It seems that lots of readers on GoodReads are using the Did Not Finish or DNF shelf. In my GoodReads shelving I’ve used Abandoned for such books. The 15 Most Common Books Never Finished, According To Goodreads:
Deciding not to finish a book can be a freeing experience. Our time as readers is limited and there are SO MANY good books out there. Choosing to DNF (or “did not finish” a book) isn’t an indictment of the book itself—usually—but a necessary aspect of the reader’s life nowadays. Some books, though, get DNFed more often than others.
What I would like to see is GoodReads making that shelf, or tag, official, like Read, Currently Reading and Want to Read. At the moment I’ve got a whole bunch of them sitting on my Currently Reading because I haven’t read them and I don’t want to read them, so I must be currently reading them, only I’m not.
When I read the article cited above two books that I hadn’t finished immediately sprang to mind: Jane Eyre and War and Peace. I could look at my Abandoned shelf to find more, but those are the two that immediately spring to mind. We actually have two copies of War and Peace — one, whose cover is illustrated here, and a much older single volume edition. Perhaps I should try the older translation, because one of the things I didn’t like about the translation by Rosemary Edmonds was the rendering of the Orthodox Divine Liturgy as “Mass”. I also found the notion of the spirituality of Freemasons rather alien, though perhaps they were different in Russia in 1812 from what they were in South Africa a hundred years later, when most of our grandfathers seemed to be involved in Freemasonry. My picture of Freemasons is solemn moustachioed stout gents in Edwardian suits with waistcoats and silver watch chains wearing fancy aprons, with all the spirituality of a bourgeois grocer.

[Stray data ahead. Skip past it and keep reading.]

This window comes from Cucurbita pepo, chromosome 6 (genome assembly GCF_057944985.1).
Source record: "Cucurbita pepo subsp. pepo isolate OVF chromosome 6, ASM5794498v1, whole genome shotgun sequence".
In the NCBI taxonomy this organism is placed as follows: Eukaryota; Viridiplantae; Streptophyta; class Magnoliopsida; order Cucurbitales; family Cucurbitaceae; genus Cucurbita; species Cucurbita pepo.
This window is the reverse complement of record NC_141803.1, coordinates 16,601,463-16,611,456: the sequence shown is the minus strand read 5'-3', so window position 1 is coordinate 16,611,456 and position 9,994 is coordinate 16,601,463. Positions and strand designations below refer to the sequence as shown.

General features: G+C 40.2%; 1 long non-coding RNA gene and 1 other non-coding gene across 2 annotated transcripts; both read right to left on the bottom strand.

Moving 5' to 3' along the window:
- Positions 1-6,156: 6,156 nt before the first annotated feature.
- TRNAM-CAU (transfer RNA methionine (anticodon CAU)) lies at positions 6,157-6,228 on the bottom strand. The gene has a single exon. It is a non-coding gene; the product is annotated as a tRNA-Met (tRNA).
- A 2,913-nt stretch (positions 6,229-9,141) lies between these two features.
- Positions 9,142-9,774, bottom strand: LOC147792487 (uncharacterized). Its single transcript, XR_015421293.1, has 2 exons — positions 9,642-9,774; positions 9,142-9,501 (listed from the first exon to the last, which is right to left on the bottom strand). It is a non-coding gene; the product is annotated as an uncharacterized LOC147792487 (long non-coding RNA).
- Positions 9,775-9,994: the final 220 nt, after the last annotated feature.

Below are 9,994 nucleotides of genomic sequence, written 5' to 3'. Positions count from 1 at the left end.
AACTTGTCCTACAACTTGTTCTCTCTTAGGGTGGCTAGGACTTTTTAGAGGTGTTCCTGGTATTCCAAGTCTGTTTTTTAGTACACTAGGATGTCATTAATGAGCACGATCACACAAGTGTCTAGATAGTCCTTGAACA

Anyway I pulled out my copy to check the ISBN, and found my bookmark still in place on page 522 where I had stopped reading, two-thirds of the way through volume 1.
I checked some of the other books on my Abandoned shelf and found Underworld by Don DeLillo, The story of the last thought by Edgar Hilsenrath — I must admit that I was attracted to that one by its cover, a good example of why one should not judge a book by its cover.
Others were The Shack by William Paul Young, The Satanic Verses by Salman Rushdie, The Mists of Avalon by Marion Zimmer Bradley, Inklings by Melanie M. Jeschke, and The Information by Martin Amis.
Also sundry books by Charlotte Bingham, which I had bought in error, perhaps because we had enjoyed a book called Charlotte Gray by Sebastian Faulks, and I’d later confused it with the name of the author of a number of mediocre novels. We released them into the wild on BookCrossing, and no one has responded saying they’d found and enjoyed them, so they must have ended up in the well of lost plots.